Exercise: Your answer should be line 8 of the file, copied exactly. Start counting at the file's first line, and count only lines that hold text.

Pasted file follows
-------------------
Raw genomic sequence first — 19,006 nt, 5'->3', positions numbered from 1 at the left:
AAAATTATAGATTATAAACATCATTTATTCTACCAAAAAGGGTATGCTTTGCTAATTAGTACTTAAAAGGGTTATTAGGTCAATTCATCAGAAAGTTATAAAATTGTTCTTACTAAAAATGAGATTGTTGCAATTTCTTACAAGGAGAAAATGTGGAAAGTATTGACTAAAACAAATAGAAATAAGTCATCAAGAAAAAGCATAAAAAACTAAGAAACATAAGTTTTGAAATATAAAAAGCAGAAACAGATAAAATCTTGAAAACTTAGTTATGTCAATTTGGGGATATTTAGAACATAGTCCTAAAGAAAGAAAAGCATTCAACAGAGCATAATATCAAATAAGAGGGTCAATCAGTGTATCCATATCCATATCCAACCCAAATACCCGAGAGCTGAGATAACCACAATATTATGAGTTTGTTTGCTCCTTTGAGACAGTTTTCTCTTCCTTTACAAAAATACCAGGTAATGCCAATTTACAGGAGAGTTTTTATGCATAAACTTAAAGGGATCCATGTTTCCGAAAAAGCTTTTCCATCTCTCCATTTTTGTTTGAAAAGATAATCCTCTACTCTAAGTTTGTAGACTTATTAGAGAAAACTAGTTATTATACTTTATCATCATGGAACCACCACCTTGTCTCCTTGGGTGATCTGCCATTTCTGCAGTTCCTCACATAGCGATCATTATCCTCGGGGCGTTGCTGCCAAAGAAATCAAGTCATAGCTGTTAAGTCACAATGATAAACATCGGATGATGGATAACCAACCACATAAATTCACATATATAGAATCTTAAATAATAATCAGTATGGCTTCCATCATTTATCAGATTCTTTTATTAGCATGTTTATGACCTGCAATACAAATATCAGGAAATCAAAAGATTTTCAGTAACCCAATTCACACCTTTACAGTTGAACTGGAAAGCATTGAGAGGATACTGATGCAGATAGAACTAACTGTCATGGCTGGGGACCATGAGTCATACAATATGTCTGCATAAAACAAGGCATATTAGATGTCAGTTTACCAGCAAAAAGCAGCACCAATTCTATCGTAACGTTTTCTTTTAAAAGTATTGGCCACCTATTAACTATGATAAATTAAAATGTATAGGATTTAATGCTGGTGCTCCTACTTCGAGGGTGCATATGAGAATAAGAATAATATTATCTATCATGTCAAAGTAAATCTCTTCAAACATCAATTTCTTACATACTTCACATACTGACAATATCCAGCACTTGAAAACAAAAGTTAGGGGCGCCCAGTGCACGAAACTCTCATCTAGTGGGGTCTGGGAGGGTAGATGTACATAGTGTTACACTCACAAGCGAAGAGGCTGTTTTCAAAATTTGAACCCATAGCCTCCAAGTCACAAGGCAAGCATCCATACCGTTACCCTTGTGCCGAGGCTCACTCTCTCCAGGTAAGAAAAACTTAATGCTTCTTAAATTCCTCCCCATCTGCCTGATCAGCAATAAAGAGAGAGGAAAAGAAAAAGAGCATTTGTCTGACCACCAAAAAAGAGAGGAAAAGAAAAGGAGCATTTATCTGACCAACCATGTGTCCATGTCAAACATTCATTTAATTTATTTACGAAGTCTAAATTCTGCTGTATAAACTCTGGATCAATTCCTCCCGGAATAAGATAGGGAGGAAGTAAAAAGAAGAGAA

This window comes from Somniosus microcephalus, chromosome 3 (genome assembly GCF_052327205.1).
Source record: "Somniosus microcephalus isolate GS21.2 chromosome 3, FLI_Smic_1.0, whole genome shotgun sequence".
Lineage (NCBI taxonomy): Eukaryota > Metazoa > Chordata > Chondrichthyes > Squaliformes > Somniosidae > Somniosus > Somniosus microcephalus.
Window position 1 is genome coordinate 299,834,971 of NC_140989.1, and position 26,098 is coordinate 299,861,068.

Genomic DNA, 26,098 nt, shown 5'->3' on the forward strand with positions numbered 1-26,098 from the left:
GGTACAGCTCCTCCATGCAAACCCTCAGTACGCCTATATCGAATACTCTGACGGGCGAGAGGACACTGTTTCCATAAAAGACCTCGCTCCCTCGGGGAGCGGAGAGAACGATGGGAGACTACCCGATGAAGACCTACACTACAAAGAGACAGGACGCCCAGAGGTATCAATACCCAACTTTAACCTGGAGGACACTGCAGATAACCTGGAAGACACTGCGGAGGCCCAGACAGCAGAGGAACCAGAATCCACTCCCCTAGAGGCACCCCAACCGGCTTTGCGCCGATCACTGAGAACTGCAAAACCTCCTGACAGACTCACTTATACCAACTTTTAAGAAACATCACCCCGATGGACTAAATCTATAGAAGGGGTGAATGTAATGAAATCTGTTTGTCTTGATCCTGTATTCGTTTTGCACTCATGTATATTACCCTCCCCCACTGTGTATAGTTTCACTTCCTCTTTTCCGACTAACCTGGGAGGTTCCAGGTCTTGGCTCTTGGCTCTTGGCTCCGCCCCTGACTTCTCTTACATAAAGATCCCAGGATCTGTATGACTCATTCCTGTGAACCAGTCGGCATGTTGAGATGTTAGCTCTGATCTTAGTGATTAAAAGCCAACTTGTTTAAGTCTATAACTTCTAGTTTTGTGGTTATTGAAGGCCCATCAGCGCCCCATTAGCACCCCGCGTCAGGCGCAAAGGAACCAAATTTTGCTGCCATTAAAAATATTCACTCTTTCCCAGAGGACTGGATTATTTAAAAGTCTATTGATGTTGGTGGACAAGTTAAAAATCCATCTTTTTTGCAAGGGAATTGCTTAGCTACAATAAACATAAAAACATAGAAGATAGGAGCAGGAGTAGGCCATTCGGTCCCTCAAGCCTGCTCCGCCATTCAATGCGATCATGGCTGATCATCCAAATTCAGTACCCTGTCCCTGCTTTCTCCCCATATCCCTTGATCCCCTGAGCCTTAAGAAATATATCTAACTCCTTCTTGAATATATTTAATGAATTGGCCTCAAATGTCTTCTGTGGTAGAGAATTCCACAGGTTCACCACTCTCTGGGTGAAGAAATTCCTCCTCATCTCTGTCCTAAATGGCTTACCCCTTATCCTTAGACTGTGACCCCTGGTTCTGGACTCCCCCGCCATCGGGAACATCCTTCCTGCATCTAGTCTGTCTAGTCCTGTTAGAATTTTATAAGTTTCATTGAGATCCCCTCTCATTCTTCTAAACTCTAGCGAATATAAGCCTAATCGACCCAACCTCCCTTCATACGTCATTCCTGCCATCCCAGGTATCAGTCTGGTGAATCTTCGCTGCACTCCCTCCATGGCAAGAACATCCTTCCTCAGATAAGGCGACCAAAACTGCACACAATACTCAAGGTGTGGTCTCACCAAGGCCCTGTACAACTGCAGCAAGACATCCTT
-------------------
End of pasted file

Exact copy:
GGTACAGCTCCTCCATGCAAACCCTCAGTACGCCTATATCGAATACTCTGACGGGCGAGAGGACACTGTTTCCATAAAAGACCTCGCTCCCTCGGGGAGCGGAGAGAACGATGGGAGACTACCCGATGAAGACCTACACTACAAAGAGACAGGACGCCCAGAGGTATCAATACCCAACTTTAACCTGGAGGACACTGCAGATAACCTGGAAGACACTGCGGAGGCCCAGACAGCAGAGGAACCAGAATCCACTCCCCTAGAGGCACCCCAACCGGCTTTGCGCCGATCACTGAGAACTGCAAAACCTCCTGACAGACTCACTTATACCAACTTTTAAGAAACATCACCCCGATGGACTAAATCTATAGAAGGGGTGAATGTAATGAAATCTGTTTGTCTTGATCCTGTATTCGTTTTGCACTCATGTATATTACCCTCCCCCACTGTGTATAGTTTCACTTCCTCTTTTCCGACTAACCTGGGAGGTTCCAGGTCTTGGCTCTTGGCTCTTGGCTCCGCCCCTGACTTCTCTTACATAAAGATCCCAGGATCTGTATGACTCATTCCTGTGAACCAGTCGGCATGTTGAGATGTTAGCTCTGATCTTAGTGATTAAAAGCCAACTTGTTTAAGTCTATAACTTCTAGTTTTGTGGTTATTGAAGGCCCATCAGCGCCCCATTAGCACCCCGCGTCAGGCGCAAAGGAACCAAATTTTGCTGCCATTAAAAATATTCACTCTTTCCCAGAGGACTGGATTATTTAAAAGTCTATTGATGTTGGTGGACAAGTTAAAAATCCATCTTTTTTGCAAGGGAATTGCTTAGCTACAATAAACATAAAAACATAGAAGATAGGAGCAGGAGTAGGCCATTCGGTCCCTCAAGCCTGCTCCGCCATTCAATGCGATCATGGCTGATCATCCAAATTCAGTACCCTGTCCCTGCTTTCTCCCCATATCCCTTGATCCCCTGAGCCTTAAGAAATATATCTAACTCCTTCTTGAATATATTTAATGAATTGGCCTCAAATGTCTTCTGTGGTAGAGAATTCCACAGGTTCACCACTCTCTGGGTGAAGAAATTCCTCCTCATCTCTGTCCTAAATGGCTTACCCCTTATCCTTAGACTGTGACCCCTGGTTCTGGACTCCCCCGCCATCGGGAACATCCTTCCTGCATCTAGTCTGTCTAGTCCTGTTAGAATTTTATAAGTTTCATTGAGATCCCCTCTCATTCTTCTAAACTCTAGCGAATATAAGCCTAATCGACCCAACCTCCCTTCATACGTCATTCCTGCCATCCCAGGTATCAGTCTGGTGAATCTTCGCTGCACTCCCTCCATGGCAAGAACATCCTTCCTCAGATAAGGCGACCAAAACTGCACACAATACTCAAGGTGTGGTCTCACCAAGGCCCTGTACAACTGCAGCAAGACATCCTT